There would be nothing to fear from a genuinely impartial ITT review, writes David Spendlove, but does anyone believe such a thing possible?
In normal circumstances, a review of Initial Teacher Training (ITT) might be welcome and considered long overdue. But these are not normal circumstances. And given the Sewell Race and Ethnic Disparities report, concern over another government review conducted by handpicked ‘insiders’ selecting the evidence to fit a desired conclusion is well placed and fully justified.
The government’s view – that universities maintain an unhealthy monopoly over ITT and that university departments are ‘the Blob’s’ preferred breeding ground – are overt. In that context, stating an intent to establish a new ‘Institute of Teaching’ in tandem with the announcement of an ‘ITT market review’ clearly signals a foregone conclusion.
The policy direction is therefore progressively shaping up to be an existential threat to university education departments. Across the sector, many anticipate the review recommendations will emphasise increased marketisation of ITT, driven by cost reductions and increased control of content, and powered by new forms of provision.
Accordingly, the ‘flagship’, ‘world-leading’ Institute of Teaching will have its own awarding powers, and the simultaneous roll-out of new Teaching School Hubs means the government will have all its proverbial ducks in a row to increasingly control and compete in its own ITT market.
Taken together, reducing costs, increasing centralised control of content (as exemplified by the Core Content Framework), influencing the market through its own institution and holding the power to award contracts to providers give the government unprecedented leverage to manipulate this ‘market’. The government will consequently have the ability to disincentivise established universities from remaining involved in ITT alongside the mechanisms to curate and shape new forms of provision.
Teacher training is only the first part in a continuum of centralised control
But teacher training is only the first part in a continuum of centralised control through its ‘shadow state’ organisations. Initial teacher training, the Early Career Framework, continuous professional development and a new suite of NPQs launching this September add up to full-spectrum control of teaching, from classroom novice to school leader.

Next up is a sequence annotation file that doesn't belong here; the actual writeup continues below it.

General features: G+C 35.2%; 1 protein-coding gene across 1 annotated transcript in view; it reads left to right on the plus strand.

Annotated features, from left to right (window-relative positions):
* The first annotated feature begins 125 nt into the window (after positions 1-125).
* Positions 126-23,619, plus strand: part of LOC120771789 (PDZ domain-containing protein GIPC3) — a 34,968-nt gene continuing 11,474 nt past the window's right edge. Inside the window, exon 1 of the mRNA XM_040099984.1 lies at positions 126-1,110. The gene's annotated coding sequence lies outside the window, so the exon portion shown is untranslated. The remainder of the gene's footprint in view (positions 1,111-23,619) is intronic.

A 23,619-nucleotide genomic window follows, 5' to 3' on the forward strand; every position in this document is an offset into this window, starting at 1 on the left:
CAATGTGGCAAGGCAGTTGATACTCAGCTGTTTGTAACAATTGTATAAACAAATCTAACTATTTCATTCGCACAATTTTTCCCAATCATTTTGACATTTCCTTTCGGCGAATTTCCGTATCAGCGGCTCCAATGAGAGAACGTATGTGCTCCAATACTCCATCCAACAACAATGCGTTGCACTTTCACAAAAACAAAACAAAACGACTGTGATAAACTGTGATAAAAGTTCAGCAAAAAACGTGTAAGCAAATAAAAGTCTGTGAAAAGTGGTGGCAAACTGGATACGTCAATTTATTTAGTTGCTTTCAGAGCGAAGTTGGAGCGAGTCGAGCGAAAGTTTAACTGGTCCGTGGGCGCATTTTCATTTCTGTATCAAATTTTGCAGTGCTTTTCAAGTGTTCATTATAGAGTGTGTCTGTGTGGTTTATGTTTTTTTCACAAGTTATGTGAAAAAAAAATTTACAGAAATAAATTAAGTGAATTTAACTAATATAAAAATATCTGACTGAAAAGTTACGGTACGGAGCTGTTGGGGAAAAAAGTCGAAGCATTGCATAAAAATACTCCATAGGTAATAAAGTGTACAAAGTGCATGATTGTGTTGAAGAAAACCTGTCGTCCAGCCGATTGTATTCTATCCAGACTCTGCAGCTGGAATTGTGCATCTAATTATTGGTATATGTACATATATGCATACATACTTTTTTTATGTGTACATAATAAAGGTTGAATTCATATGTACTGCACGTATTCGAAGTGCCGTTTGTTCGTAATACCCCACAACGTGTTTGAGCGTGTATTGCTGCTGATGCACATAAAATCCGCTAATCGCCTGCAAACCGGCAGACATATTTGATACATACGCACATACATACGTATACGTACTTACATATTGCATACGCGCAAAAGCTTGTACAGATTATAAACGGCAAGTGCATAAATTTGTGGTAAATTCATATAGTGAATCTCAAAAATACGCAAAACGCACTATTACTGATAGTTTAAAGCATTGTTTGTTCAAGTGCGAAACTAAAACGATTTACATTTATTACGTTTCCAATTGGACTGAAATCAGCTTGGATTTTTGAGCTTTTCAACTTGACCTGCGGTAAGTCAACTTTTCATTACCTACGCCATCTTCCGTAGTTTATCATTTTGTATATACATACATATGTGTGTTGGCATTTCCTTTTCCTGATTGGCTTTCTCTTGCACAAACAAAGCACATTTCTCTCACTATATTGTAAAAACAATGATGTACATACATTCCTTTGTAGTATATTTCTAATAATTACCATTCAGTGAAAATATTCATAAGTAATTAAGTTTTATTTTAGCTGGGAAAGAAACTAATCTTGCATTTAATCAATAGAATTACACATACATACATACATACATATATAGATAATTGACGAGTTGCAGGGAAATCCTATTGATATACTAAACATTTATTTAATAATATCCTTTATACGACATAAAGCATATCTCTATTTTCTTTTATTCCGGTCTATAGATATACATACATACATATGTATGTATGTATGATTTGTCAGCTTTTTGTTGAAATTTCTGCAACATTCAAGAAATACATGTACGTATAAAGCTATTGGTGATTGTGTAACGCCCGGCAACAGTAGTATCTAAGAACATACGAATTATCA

What is of particular concern within this continuum is the artificial inference that these organisations will be informed by the best available evidence. In reality, we are observing the sustained bypassing of universities in conjunction with the removal of teacher autonomy and criticality through a combination of subterfuge and the blurring of ‘governance’ structures.
Inevitably, we are witnessing the structural reconfiguration and transformation of teacher development in favour of outsourcing to tight-knit, ideologically aligned organisations, operating under the ‘respectable’ cover of low-cost imitation puppet institutes. Equally, can anyone honestly say that the DfE is best placed to identify what a ‘world leading’ institute looks like or what a teacher needs to enjoy a sustained career?
It all begs the question of what might have been achieved if the government had committed to investing in and developing the existing infrastructure of world-leading universities and local education authorities instead of succumbing to hyperbole and chasing hypothetical savings with half-baked initiatives. The decade-long attack on academics led by obdurate minister Nick Gibb makes little sense if it isn’t precisely and cynically about control.
The longstanding absence of an authoritative voice advocating on behalf of universities further belies the accusation of an organised and obstreperous sector. Sadly, it is also why we may soon witness ‘Ex-ITT’ – a Brexit-styled departure of universities from initial teacher training. While there may be a similarly protracted transition period, it would appear to be a matter of time before the desired effect of lazy anti-expert rhetoric comes to fruition.
Of course, an independent review could look at all the evidence globally about the nefarious effects of marketisation. It could look at other sectors – and other parts of the education sector – in England that have been subject to similar polices. And it could recommend that the risks are too high.
Likewise, the review could look at the role universities might continue to play in teacher and leadership formation and conclude that Gibb et al are wrong.
Well, it could. Couldn’t it?